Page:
S.M. Carroll, T.R. Dulaney, M.I. Gresham, and H. Tam, 2008, "Instabilities in the Aether'', arXiv:0812.1049. [abstract; pdf; SPIRES]
S.M. Carroll, T.R. Dulaney, M.I. Gresham, and H. Tam, 2008, "Sigma-Model Aether'', arXiv:0812.1050. [abstract; pdf; SPIRES]
Besides, you're just taking random potshots now, and purely ad hominem at that.
What is under consideration here is your theory, not the "closet states" of well-known physicists. Since your theory is exactly equivalent to the EFE without cosmological constant it will produce the exact same dynamics. And it will not reproduce accelerating expansion, because if we could get that from the EFE without a cosmological constant term, there wouldn't have been any need to add the term in the first place.
So if there is no further relevant argument on that, would it not be better to simply retract the claims made and let the thread be closed?
Then quote me making the claimNo retraction on the second either because the statement stands as written.
Retract what claims? If you mean whether I have misinterpreted your position about the cosmological constant, in the end my opinion on that will not matter. As to whether my equation will accurately model the accelerating expansion is an unknown. Whether it is mathematically sound however is easily provided in a derivation. Although you do not seem to be interested in this theory, your debate has certainly left me feeling much more confident in how it will perform. Considering you are under no obligation to have ever replied to this thread, I sincerely thank you for your time Caveman.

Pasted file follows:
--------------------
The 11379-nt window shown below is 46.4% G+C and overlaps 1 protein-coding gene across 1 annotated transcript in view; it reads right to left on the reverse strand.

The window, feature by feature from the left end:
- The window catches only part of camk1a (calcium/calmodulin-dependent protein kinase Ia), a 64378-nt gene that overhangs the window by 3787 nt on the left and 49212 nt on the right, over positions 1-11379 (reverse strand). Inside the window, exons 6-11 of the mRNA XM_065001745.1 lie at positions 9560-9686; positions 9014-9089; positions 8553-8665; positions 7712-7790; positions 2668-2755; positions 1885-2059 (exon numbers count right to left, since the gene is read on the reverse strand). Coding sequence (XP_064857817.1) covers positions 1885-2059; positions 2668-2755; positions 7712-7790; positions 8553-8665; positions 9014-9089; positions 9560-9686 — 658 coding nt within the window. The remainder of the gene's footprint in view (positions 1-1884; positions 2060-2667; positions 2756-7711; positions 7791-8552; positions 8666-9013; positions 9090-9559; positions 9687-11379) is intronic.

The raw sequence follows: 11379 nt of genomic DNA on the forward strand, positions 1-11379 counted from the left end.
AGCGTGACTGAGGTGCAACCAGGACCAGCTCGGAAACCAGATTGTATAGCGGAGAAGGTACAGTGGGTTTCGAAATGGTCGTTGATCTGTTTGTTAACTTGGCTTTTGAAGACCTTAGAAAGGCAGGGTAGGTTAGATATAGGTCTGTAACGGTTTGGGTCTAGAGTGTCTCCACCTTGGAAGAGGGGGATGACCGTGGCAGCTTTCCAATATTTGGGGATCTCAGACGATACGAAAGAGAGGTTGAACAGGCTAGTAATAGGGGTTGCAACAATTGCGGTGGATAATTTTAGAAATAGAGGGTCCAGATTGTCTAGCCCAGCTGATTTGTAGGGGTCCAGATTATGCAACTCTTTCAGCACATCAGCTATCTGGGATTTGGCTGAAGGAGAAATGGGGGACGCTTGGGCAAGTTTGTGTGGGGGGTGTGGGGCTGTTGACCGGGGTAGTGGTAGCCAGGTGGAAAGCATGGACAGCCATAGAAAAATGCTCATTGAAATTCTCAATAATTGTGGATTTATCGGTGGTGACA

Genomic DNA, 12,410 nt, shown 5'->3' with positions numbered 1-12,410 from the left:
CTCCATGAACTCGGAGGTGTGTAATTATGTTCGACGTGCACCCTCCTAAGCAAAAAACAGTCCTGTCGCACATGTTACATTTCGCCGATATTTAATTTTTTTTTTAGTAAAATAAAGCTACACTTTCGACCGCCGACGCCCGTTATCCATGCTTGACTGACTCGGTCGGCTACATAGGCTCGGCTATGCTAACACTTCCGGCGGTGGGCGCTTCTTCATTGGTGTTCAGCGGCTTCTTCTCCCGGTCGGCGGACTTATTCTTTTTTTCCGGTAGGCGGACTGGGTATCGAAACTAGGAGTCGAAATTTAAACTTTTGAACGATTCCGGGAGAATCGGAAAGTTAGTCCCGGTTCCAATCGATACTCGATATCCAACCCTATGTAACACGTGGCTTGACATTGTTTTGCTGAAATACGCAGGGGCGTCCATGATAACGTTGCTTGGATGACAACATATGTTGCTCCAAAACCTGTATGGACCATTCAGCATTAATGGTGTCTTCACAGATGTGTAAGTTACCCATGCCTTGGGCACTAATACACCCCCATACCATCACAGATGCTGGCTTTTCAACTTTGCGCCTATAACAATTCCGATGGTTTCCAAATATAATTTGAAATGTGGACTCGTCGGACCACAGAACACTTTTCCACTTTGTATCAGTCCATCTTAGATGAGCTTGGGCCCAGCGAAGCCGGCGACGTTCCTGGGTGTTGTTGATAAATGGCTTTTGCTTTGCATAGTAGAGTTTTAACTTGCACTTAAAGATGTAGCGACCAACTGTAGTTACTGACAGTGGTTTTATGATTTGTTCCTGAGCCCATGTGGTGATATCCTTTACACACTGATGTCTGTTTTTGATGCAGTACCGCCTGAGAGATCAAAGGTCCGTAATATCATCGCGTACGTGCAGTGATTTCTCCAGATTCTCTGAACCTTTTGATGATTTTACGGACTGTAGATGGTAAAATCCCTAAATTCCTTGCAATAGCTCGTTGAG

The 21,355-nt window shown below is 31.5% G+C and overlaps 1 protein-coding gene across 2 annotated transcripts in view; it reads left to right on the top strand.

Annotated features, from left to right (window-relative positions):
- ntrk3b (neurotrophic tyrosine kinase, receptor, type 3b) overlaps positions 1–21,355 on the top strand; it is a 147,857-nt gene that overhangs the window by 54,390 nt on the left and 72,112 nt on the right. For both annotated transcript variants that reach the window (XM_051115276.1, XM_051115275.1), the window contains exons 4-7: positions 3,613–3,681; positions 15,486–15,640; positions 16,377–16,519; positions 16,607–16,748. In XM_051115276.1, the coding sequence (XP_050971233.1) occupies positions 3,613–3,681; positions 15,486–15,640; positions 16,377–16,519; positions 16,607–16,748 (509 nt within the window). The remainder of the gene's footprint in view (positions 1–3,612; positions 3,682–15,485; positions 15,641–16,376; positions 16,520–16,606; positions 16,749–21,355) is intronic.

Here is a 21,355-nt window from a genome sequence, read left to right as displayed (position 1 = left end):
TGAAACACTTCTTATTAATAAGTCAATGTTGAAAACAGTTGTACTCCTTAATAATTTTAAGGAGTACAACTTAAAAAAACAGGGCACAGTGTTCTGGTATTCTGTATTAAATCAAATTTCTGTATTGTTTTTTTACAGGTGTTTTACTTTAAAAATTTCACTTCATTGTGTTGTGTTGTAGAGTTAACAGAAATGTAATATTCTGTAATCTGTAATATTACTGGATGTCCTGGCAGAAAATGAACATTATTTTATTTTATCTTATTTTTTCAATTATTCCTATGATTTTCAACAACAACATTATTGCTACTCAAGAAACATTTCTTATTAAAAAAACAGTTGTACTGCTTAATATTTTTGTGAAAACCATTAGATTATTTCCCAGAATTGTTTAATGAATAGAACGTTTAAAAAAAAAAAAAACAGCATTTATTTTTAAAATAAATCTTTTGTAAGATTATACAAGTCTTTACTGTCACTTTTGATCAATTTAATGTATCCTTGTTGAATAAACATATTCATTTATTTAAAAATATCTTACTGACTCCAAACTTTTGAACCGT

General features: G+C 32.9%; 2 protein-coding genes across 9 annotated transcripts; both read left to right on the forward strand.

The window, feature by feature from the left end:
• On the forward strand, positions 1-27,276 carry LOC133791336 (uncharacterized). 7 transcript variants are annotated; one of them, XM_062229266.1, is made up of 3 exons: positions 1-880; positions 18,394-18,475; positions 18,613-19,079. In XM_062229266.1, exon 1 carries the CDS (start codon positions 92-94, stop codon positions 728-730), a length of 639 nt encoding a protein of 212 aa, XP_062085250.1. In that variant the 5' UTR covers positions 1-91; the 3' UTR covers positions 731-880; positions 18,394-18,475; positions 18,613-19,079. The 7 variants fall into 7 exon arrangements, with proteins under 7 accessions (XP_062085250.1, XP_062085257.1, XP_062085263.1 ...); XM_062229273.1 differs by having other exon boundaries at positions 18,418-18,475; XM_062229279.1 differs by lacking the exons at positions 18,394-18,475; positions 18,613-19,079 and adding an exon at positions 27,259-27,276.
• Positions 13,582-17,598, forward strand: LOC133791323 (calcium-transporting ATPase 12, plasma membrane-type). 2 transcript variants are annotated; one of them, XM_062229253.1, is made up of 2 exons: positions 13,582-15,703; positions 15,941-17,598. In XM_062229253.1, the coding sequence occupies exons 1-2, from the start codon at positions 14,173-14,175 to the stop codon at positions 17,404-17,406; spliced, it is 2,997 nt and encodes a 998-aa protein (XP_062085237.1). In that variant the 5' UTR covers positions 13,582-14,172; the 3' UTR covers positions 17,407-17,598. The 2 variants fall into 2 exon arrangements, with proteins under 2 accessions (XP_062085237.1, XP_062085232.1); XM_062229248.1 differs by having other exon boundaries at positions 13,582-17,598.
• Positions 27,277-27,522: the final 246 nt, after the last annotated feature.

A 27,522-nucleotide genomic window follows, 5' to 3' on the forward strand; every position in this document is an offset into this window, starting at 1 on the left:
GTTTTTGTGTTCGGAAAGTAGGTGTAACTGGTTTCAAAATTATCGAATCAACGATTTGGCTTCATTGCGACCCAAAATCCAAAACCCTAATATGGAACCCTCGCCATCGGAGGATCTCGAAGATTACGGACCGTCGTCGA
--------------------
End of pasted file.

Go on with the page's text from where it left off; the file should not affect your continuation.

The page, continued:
For exampleRetract what claims?
It will not model any accelerating expansion, that much is known.As to whether my equation will accurately model the accelerating expansion is an unknown.
But seriously, why don't you just solve it for a cosmological vacuum solution (ie do the same as normally done for a (anti) de Sitter solution)? It's about the simplest thing possible to do with the EFE.
No argument there.Whether it is mathematically sound however is easily provided in a derivation.